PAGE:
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Toronto International Film Festival 2013 - UPDATE #5

I Am Yours
Directed by Iram Haq

I Am Yours is, for the most part, a fairly run-of-the-mill character study that's elevated by star Amrita Acharia's spellbinding performance, with the progressively downbeat narrative ensuring that the movie grows more and more intriguing as it progresses. The film, which follows Acharia's Mina as she attempts to carve out some semblance of happiness for herself, unquestionably moves at a deliberate pace that can, from time to time, feel somewhat stagnant, as writer/director Iram Haq's efforts at cultivating an authentic and gritty atmosphere results in a film that is, from time to time, too subdued for its own good. There is, however, no denying that Haq does a superb job of establishing and developing the central character - ie it's impossible to deny that Mina becomes an absolutely sympathetic figure - and yet the movie's low-key, uneventful atmosphere ensures that certain stretches simply aren't as engrossing as the filmmaker has obviously intended. This proves to be especially true of Mina's mid-movie trek to Sweden to be with her newfound lover (Ola Rapace's Jesper), with the effectiveness of these scenes hampered by the predictable trajectory of the pair's coupling. It's not until I Am Yours rolls into its incredibly downbeat third act (ie things just keep getting worse and worse for poor Mina) that the viewer's interest is wholeheartedly piqued, and there's little doubt that the wrenching finale, which is admittedly just a little too ambiguous, packs an unexpectedly emotional punch - thus cementing the movie's place as a well-made yet erratic little drama.

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Directed by Beeban Kidron

Directed by Beeban Kidron, InRealLife is a documentary exploring the degree to which technology - specifically the internet - has impacted our lives on a day-to-day basis. Filmmaker Kidron does a nice job of initially drawing the viewer into the proceedings, as InRealLife opens with a look at how online pornography has affected the lives of two British teenagers - with the pair noting that their ease of access to porn has skewed their perspective on relationships (ie they're looking for girlfriends that will behave as submissively as the women in porn). The movie subsequently details the history of the internet and its growing effect on contemporary society, and it's worth noting that Kidron has peppered the proceedings with a number of interesting tidbits - including the revelation that 90% of the world's data has been generated over the last two years. And although the film contains a number of similarly intriguing factoids, InRealLife, as it progresses, loses its focus and becomes a repetitive catch-all for anything internet-related - with Kidron tackling everything from the terms and conditions on most websites to the rise of the ubiquitous cloud. It is, as a result, not surprising to note that the film is increasingly rife with lulls of a disappointingly palpable nature, and there's little doubt that the padded-out atmosphere is compounded by an emphasis on elements that just aren't that compelling (ie it's difficult to work up any real enthusiasm for or interest in the exploits of video bloggers, for example). It's ultimately clear that InRealLife is at its best when focused on the human stories established at the outset (ie those aforementioned teenagers), as the film is otherwise a relentless information dump that's rarely able to live up to the promise of its initial setup.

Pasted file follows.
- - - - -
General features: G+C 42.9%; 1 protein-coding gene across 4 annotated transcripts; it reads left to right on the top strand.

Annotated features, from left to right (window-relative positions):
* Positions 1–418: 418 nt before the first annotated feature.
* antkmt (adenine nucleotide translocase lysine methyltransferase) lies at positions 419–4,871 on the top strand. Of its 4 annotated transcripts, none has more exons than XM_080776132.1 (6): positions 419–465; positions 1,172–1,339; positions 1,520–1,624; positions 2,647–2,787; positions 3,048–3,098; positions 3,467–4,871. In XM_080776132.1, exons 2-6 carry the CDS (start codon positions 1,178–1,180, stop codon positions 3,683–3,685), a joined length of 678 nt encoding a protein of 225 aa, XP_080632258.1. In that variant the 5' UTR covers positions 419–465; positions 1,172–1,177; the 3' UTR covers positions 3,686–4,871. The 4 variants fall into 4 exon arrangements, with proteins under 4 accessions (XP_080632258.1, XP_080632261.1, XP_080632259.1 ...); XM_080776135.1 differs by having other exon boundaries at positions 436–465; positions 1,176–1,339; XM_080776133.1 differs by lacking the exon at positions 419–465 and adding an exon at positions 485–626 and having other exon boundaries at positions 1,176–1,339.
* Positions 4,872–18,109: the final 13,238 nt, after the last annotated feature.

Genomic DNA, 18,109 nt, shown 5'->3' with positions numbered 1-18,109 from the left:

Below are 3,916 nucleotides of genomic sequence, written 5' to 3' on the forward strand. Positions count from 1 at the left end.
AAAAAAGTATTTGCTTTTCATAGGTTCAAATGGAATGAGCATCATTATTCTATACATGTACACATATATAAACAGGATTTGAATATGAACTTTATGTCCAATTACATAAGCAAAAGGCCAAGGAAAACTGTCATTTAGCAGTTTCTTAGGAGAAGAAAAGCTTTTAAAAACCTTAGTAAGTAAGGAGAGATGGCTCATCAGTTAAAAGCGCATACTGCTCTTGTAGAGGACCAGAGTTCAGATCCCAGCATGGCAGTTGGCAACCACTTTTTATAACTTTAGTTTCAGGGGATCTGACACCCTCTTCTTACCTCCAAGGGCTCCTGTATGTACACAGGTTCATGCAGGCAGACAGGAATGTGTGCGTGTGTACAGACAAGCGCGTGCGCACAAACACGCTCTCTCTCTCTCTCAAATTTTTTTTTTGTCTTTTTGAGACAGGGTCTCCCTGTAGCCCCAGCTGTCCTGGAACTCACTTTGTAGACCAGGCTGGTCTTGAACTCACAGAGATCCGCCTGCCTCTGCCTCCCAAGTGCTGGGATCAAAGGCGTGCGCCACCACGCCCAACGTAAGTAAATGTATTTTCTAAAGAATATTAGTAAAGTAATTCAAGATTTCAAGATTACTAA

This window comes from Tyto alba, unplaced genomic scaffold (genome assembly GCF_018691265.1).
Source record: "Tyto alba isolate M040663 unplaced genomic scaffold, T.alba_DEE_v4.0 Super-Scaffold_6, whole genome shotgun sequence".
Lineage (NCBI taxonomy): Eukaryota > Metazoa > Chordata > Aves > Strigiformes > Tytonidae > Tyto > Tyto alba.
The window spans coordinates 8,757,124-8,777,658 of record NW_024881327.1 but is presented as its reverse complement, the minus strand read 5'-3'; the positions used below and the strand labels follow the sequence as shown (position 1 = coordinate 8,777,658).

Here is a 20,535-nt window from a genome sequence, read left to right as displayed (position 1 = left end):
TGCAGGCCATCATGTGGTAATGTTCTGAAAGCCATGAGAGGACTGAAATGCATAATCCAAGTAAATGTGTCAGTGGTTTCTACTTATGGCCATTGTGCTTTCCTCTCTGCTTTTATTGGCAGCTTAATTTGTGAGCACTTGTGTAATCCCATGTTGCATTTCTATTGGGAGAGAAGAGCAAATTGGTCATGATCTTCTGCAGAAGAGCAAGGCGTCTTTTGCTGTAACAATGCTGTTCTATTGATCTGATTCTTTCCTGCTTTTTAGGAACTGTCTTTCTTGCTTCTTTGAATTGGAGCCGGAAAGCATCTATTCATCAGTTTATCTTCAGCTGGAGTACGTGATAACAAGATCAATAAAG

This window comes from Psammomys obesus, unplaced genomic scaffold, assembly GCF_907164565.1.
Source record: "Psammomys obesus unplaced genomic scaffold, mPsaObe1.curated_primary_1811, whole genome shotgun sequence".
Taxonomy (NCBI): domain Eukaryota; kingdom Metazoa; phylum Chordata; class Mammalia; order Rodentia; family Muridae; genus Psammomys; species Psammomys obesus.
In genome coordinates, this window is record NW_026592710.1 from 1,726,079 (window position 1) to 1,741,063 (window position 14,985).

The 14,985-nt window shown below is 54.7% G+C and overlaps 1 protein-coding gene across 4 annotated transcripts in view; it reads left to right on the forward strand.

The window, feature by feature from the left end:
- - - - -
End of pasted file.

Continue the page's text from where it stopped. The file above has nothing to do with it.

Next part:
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Directed by Zack Parker

Proxy follows Alexia Rasmussen's Esther as she joins a support group in the wake of a brutal attack, with the film subsequently charting her slow recovery and eventual friendship with Alexa Havins' mysterious Melanie. Filmmaker Zack Parker does a fantastic job of ensuring that Proxy opens with an incredible amount of promise, as the movie kicks off with an impressively shocking sequence that grabs the viewer's interest right from the get-go. From there, however, Proxy morphs into a slow-moving drama devoted primarily to Esther's ongoing attempts at coping with her far-from-insignificant trauma - with the palpably uneventful atmosphere testing the viewer's patience on an increasingly prominent basis. (And it doesn't help, either, that the film's shoestring budget could hardly be more obvious, with the pervasively low-rent feel reflected in the visuals, sets, and other assorted elements.) Parker's oddball sensibilities, admittedly, go a long way towards keeping things at least partially interesting, and there's little doubt that the film benefits substantially from the inclusion of a very unexpected twist at around the halfway mark. And while said twist is accompanied by a showstopping, De Palma-esque slow-motion sequence, Proxy quickly (and perhaps inevitably) resumes its sluggish feel straight through to its (appreciatively salacious) finale - which ultimately does confirm the movie's place as a sporadically electrifying yet hopelessly padded-out horror effort.